The Politics of Coronavirus

The Democratic Party press is openly trying to turn coronavirus into President Trump’s Hurricane Katrina. In that context, much of what reporters say is too stupid to be worth rebutting. For example, when the Dow dropped 1,000 points after Trump gave a coronavirus speech a few days ago, the echo chamber told us that Wall Street has no faith in the incompetent Trump. Then, when Trump began to deliver this afternoon’s speech that declared a national emergency and announced various anti-virus measures, there was a brief drop in the Dow, about which many liberals tweeted, blaming Trump. But then the Dow soared 2,000 points, and lots of those tweets were deleted.

That is the world we live in: the press vs. the Republican Party. But let’s step back from hourly swings in the stock market and take a broader look at coronavirus and how it is likely to impact our politics going forward. I suggest several propositions:

1) The Democrats’ effort to blame coronavirus on Trump is doomed to fail. Most people simply aren’t that dumb. The virus came from China. Its origin may have been a market where freshly-slaughtered bats and such animals were sold, or possibly a nearby government laboratory. No one who isn’t already a fanatical Trump hater thinks that the global spread of the virus is somehow his fault.

2) On the contrary, the pandemic shows that Trump was right all along about China. While low wages are superficially attractive, there are many disadvantages to doing business there. In the medium and long terms, coronavirus will boost the American economy. There is already a trend toward abandoning China and bringing manufacturing back to the U.S. Coronavirus will accelerate that trend, and will contribute to the ongoing renaissance of American manufacturing. Does anyone think that a few years from now, 97% of our antibiotics and most of our generic pharmaceuticals will still be produced in China?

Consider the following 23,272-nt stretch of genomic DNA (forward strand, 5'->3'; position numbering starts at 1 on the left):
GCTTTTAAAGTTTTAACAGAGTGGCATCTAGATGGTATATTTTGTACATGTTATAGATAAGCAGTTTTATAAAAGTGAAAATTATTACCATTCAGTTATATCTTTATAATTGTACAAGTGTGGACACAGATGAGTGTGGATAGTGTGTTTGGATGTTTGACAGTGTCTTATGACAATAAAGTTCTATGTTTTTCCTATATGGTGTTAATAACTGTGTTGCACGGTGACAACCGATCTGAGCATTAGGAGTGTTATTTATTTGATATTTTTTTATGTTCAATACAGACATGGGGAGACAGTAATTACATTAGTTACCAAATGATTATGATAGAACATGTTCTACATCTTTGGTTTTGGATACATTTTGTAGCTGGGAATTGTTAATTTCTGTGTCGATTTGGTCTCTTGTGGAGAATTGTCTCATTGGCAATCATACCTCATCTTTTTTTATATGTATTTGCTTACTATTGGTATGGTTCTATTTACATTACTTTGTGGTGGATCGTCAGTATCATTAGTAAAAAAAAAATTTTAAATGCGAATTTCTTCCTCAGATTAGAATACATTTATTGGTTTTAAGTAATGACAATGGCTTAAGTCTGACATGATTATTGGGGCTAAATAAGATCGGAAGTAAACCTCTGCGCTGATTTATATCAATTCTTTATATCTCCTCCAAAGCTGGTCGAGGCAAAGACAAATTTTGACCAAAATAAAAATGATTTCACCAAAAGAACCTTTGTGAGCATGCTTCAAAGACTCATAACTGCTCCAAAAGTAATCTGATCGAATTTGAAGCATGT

3) So far, voters are entirely indifferent to the Democrats’ attempts to gain political advantage from coronavirus. The Rasmussen Survey hasn’t budged, one way or the other. Today Trump stands at 49%/50% in the rolling approval poll.

4) One of the Democrats’ problems with coronavirus is that it isn’t a very threatening disease. The press would have you believe that it is the 21st Century version of the Black Death, but it is actually more like a bad cold. I have a couple of friends who think they probably have already had it, following trips to Europe. Soon–Two months? Three?–it will be obvious that the hysteria has been vastly overblown. This will make the Democrats, not President Trump, look silly.

5) The stock market has taken a hit, but it is certain to rebound, and soon. There is no realistic scenario on which the virus, which is fatal overwhelmingly to elderly and unhealthy people, adversely impacts our economy to a significant extent. It is the panic which now affects our economy, not the disease. By November that will be obvious.

6) Early on, President Trump did the right thing: he tried to damp down the panic, while at the same time taking the measures that would have practical effect, in particular, banning China travel. As press hysteria mounted, he shifted toward visible activism. Today, he declared a national emergency and announced a broad range of anti-virus initiatives, including regulatory waivers that enable a prompt approval of corona test kits and procedures, thereby overcoming (one hopes) the slow pace of the federal bureaucracy. How much this will matter, I don’t know. But it creates the impression of action, which is mostly what matters for political purposes.

7) Long before November, it will be obvious to everyone that fear of coronavirus was vastly overblown. That is my opinion, anyway. In that scenario, Democratic attacks on Trump’s handling of a “crisis” that fizzled will be ineffective at best. Trump, meanwhile, will claim credit for neutralizing the greatest epidemic (supposedly) of our age. Once again, I think the Democrats have bet on a losing horse, like the Russia collusion scam and the Ukraine nothing-burger. Trump will get credit for defeating a virus that was never much of a threat.

8) Then again, maybe I am wrong. Maybe by November coronavirus hasn’t dissipated and people are worried about it. What then? In a crisis of any kind–war, depression, epidemic–most people want a strong executive. This is an instinctive preference. If we are under a serious threat, we want a strong, effective person to lead us. That impulse has been consistent for thousands of years.

So, if coronavirus is seen as a serious problem in November, who will voters see as the strong executive? President Trump? Or the doddering Joe Biden, who has to be led down the sidewalk by his handlers, who is so far gone that his campaign team limits campaign appearances to a few minutes, and who generally comes across as an old man who used to be of marginal intelligence, and is now senile?

I think the Democrats’ attempt to make political hay out of coronavirus will–best case–go nowhere, and likely will rebound against them in November.

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